Bolton, who will be the last one in the room to whisper in Trump’s ear and the first one in the morning (along with “Fox & Friends”) to frame the news, proudly made his name as a warmonger, never seeing a war that he wouldn’t promote (nor one that he would fight in). Under Bush, he cooked intelligence to fit the case for the Iraq War. He still defends what was the greatest foreign policy debacle since Vietnam. He has advocated “preventive war” — a euphemism for an illegal war of aggression — against both Iran and North Korea. He has also urged ramping up the pressure on Russia in Ukraine and China in the South China Sea. He believes U.S. military might entitles the United States to dictate terms in every corner of the world.
By all accounts, Bolton is smart, tenacious and relentless in peddling his fanatical views. Senate Republicans derailed his nomination under Bush to serve as U.N. ambassador when a former assistant secretary of state in the Bush administration described him as a “kiss-up, kick-down sort of guy” and a “serial abuser” of people under him in the chain of command.
Bolton wants to tear up the Iran deal, despite the fact that this historic, multilateral deal is working, and is strongly supported by U.S. allies, to be followed by an Israeli or U.S. attack on Iran’s nuclear facilities. He has consistently dismissed negotiations with North Korea as a waste of time. He already has outlined how Trump’s meeting with North Korean leader Kim Jong Un can serve as “diplomatic shock and awe” to set the stage for attacking that country.
It’s a far cry from the foreign policy Trump claimed to support during the campaign. He claimed — dishonestly — that he opposed the Iraq invasion from the beginning. He scorned “nonsense” wars without victory. He charged that “the people opposing us are the same people — and think of this — who’ve wasted $6 trillion on wars in the Middle East — we could have rebuilt our country twice — that have produced only more terrorism, more death and more suffering. Imagine if that money had been spent at home.”
Upon taking office, he abandoned these populist postures. Trump sent more troops to both Afghanistan, sustaining the United States’ longest war into its 17th year, and Syria, with the Pentagon announcing that they would stay even after the Islamic State was defeated. He doubled down on U.S. support in Saudi Arabia’s criminal assault on Yemen, while increasing the pace of drone bombings.
And now he has brought the most extreme and unreconstructed of hawks into the White House. New and more dangerous wars of aggression seem virtually inescapable. Bolton, supported by Defense Secretary Jim Mattis and Pompeo, will presumably push to tear up the Iran deal in May. An attack by Israel or the United States on Iran’s nuclear facilities will be the likely result, as Bolton has urged in writing. Bolton, supported by Pompeo, likely will use unrealistic demands to blow up the North Korea talks. If Bolton succeeds, he’ll push for far more than a “bloody nose” attack on Kim’s regime.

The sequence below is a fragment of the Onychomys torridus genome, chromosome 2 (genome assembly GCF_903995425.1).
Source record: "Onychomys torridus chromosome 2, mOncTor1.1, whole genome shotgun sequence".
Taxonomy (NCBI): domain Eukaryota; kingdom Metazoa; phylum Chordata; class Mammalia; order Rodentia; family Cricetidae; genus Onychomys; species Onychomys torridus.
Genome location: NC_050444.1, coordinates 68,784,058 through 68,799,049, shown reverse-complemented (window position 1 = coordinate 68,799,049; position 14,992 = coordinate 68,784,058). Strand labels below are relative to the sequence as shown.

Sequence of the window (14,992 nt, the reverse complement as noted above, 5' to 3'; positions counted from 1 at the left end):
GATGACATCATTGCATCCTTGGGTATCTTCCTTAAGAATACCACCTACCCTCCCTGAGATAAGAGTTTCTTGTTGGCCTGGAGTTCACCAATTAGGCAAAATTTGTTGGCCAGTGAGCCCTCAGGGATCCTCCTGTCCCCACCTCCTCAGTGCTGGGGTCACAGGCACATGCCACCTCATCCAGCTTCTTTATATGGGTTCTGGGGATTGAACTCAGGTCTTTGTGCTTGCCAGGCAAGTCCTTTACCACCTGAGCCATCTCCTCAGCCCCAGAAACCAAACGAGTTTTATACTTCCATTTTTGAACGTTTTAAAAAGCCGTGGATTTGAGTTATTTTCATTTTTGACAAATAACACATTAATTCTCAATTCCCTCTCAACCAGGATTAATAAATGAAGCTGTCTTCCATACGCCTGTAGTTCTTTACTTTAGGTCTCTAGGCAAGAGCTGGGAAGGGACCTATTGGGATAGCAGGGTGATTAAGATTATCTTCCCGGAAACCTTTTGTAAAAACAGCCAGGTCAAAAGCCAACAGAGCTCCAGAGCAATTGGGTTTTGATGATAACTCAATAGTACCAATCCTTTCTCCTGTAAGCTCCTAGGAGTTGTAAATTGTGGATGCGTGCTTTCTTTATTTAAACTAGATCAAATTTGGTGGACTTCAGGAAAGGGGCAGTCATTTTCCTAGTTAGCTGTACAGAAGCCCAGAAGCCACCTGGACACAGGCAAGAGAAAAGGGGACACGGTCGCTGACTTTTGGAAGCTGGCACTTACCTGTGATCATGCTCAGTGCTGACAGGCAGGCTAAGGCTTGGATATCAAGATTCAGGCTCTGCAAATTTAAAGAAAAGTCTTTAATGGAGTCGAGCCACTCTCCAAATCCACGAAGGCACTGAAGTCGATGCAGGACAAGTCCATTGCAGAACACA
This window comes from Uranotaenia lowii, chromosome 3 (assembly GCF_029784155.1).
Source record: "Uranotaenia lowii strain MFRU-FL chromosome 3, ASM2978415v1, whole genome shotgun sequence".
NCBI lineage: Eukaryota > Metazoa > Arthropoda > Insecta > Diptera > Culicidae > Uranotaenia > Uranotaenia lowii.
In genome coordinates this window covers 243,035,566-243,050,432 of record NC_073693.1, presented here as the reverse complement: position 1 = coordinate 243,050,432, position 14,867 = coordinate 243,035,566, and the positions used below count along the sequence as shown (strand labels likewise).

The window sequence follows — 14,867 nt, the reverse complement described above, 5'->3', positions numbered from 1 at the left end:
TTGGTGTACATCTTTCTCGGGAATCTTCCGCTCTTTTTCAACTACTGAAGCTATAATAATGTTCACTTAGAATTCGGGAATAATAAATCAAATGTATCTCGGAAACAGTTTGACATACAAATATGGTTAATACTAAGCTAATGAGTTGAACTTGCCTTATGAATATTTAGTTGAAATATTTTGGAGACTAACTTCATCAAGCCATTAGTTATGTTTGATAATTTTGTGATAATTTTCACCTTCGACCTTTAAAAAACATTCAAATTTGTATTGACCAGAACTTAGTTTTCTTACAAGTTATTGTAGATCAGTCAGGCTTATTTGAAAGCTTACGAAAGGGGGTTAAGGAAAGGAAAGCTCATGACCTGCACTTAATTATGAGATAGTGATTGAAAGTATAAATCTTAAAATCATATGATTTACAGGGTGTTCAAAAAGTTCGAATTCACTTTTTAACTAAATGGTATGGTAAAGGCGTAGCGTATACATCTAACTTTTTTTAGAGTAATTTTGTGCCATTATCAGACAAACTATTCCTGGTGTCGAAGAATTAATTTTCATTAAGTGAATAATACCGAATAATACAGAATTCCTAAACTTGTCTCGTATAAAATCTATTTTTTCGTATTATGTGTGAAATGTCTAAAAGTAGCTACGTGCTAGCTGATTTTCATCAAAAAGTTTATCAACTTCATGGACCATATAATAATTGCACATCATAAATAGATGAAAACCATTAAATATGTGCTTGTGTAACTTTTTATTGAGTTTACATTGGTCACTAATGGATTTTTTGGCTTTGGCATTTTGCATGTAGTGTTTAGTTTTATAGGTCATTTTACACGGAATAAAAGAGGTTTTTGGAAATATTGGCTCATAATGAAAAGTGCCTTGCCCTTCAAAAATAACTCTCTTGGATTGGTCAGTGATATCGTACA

What will stand in the way of catastrophic interventions that will further drain this country, establish it as an outlaw nation, and shatter alliances and goodwill? Perhaps Mattis, the last remaining “adult in the room,” will balk at adding to the burdens on the military. Perhaps Trump is merely bluffing, enacting the “madman theory” of the presidency to scare allies and adversaries into cutting a deal. Perhaps Trump will change his mind once more. There is much riding on these slim reeds.
As national security adviser, Bolton doesn’t need Senate confirmation. A responsible Senate would use the hearings on the Pompeo and Haspel nominations to expose their extreme histories and views, and to alert the public to the true threat posed by a war Cabinet anchored by Bolton. Neither Democrats nor Republicans, however, did the agonizing reappraisal so necessary after the Iraq debacle. None of the architects of the endless wars in the Middle East have been discredited or held accountable. Neither party has challenged the ruinous ongoing wars without victory. The war zealots such as Bolton and the torture defenders such as Haspel should long ago have been discredited, if not prosecuted.
Instead, as Stephen Walt has written, we have a political system that allows one with Bolton’s views to serve in high office, “where he helps talk the country into a disastrous war, never expresses a moment’s regret for his errors, continues to advocate for more of the same for the next decade, and then gets a second chance to make the same mistakes again.” With this appointment and the consolidation of the war Cabinet, Trump’s presidency has taken a foreboding turn — from madcap farce and unending melodrama toward grim tragedy.
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